2
$\begingroup$

I implemented call-by-need evaluation of untyped $\lambda$-terms. I run it with the following inputs

$ (((2 \, 2) \lambda x.x) \lambda x.x )$

$ (((3 \, 3) \lambda x.x) \lambda x.x )$

$ (((4 \, 4) \lambda x.x) \lambda x.x )$

All these reduced to $\lambda x.x$, so I believe it works correctly. However, I want to make sure of it.

I also tried terms like $(2 \, 2)$, but such terms are not reduced completely, so not easy to see if the result is correct. Also, I could not find any $\lambda$-evolution tool with call-by-need to make a comparison.

Is there a way that I can produce a completely reduced church numeral? By applying some terms to (3 3) thus it forces 3 3 to completely reduced under call-by-need?

When (3 3) is computed, it ends up with a term which has redex under an abstraction. So, what I am asking is how can I force it to reduce all redex?

I tried $\lambda x.x ( 3 \, 3)$, that still end up with a term redex under an abstraction.

Any idea?

$\endgroup$
1
$\begingroup$

In a pure setting, call-by-need should produce the same results as call-by-name.

I'm assuming in your notation e.g. $(2\, 2)$ describes two Church numerals applied to each other. In that case yes, your term is equivalent to $2\, 2\, I\, I$ (where $I$ is the identity combinator), since lambda calculus application is left-associative, and should reduce with call-by-need order to $λx.x$.

You can verify this e.g. with the following Haskell (which is call-by-need) code e.g. under GHCI or some other Haskell REPL:

> two = \f -> \x -> f (f x)
> (((two two) id) id) "echo"
"echo"
> (two two id id) 1
1

The same applies to $(3\, 3)$, $(4\, 4)$ etc.

$\endgroup$
  • $\begingroup$ In my encoding, call-by-name and call-by-need did not end up at the same for inputs such as (2 2). Call-by-name stopped with not evaluating some redex under abstraction, call-by-need also stopped with un-evaluated redex under abstractions and there are thunks shared. So, the results are not the same syntactically, but as I check they are the same terms actually. I tried (2 2 id id) n, (3 3 id id) n ...., all produced n. It seems these are best example to show it computes correctly. I was hoping there are different inputs with certain results. $\endgroup$ – alim Jan 13 '18 at 6:44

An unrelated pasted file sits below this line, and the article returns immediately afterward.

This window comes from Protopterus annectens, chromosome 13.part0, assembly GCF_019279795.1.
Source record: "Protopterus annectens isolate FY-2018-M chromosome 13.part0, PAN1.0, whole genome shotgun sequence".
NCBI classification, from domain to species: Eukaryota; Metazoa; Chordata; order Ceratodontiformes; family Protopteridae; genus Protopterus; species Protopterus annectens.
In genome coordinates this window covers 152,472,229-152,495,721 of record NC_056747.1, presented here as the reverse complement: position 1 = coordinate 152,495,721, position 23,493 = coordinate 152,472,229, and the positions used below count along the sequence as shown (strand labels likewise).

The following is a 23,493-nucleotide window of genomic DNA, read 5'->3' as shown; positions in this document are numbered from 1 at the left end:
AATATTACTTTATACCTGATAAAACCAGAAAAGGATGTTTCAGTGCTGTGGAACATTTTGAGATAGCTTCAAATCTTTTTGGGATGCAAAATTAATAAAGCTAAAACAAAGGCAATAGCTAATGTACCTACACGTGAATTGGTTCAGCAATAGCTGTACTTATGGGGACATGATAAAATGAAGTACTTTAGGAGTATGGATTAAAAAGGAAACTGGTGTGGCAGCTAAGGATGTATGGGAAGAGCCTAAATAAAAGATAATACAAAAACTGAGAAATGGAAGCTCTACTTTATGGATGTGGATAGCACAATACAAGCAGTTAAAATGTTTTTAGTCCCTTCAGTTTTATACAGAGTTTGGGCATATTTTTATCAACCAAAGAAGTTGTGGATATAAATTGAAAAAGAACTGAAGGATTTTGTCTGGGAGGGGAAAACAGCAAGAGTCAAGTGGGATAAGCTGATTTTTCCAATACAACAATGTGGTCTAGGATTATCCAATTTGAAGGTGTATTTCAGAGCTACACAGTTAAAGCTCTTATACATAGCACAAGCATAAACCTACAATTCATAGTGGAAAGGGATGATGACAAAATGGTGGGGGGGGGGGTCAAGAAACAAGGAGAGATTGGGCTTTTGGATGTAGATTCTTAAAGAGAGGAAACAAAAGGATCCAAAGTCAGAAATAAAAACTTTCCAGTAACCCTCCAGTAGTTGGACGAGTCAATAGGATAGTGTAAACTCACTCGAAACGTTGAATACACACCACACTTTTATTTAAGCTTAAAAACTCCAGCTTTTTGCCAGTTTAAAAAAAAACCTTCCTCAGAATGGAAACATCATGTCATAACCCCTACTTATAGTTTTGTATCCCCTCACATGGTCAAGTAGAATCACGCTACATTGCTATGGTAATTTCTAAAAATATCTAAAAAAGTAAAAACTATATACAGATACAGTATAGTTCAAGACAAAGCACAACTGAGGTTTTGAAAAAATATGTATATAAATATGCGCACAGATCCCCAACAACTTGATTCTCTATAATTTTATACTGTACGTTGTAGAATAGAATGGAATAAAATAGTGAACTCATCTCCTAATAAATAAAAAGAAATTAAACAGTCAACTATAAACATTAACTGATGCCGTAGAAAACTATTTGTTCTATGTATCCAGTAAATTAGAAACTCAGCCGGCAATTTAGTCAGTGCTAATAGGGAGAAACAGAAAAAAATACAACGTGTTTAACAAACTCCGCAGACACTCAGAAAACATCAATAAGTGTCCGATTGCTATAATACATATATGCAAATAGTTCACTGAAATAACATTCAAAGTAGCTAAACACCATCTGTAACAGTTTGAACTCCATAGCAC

• 1
    $\begingroup$ @alim I have tested these terms with my own reductor and with call-by-name order they also reduce to $id$. The final result will be the same, but call-by-need should have less reduction steps (depending on the kind of memoization you implemented). $\endgroup$ – ljedrz Jan 13 '18 at 10:18
  • $\begingroup$ These inputs should be reduced to identify function are also reduced correctly to identify functions in my implementation, both call-by-name, and call-by-value. but these such as (2 2) or (3 3) have different outputs. $\endgroup$ – alim Jan 13 '18 at 10:25
  • $\begingroup$ @alim ah, you mean (2 2) or (3 3) as the whole expression? Those will not fully reduce: (2 2) will end up with λa.(λb.λc.b (b c)) ((λb.λc.b (b c)) a), (3 3) with λa.(λb.λc.b (b (b c))) ((λb.λc.b (b (b c))) ((λb.λc.b (b (b c))) a)) etc. You need a different reduction strategy to be able to reduce them further. $\endgroup$ – ljedrz Jan 13 '18 at 10:30
  • 2
    $\begingroup$ Thanks for the discussion. I think since arguments are shared in call-by-need, it is natural to have a different result from call-by-name because these shared parts are not exactly $\lambda$-terms. In call-by-name, it is pure lambda terms, not other constructions. At least, in my implementation, that is the case, $\endgroup$ – alim Jan 14 '18 at 9:54

Your Answer

By clicking “Post Your Answer”, you agree to our terms of service, privacy policy and cookie policy

Not the answer you're looking for? Browse other questions tagged or ask your own question.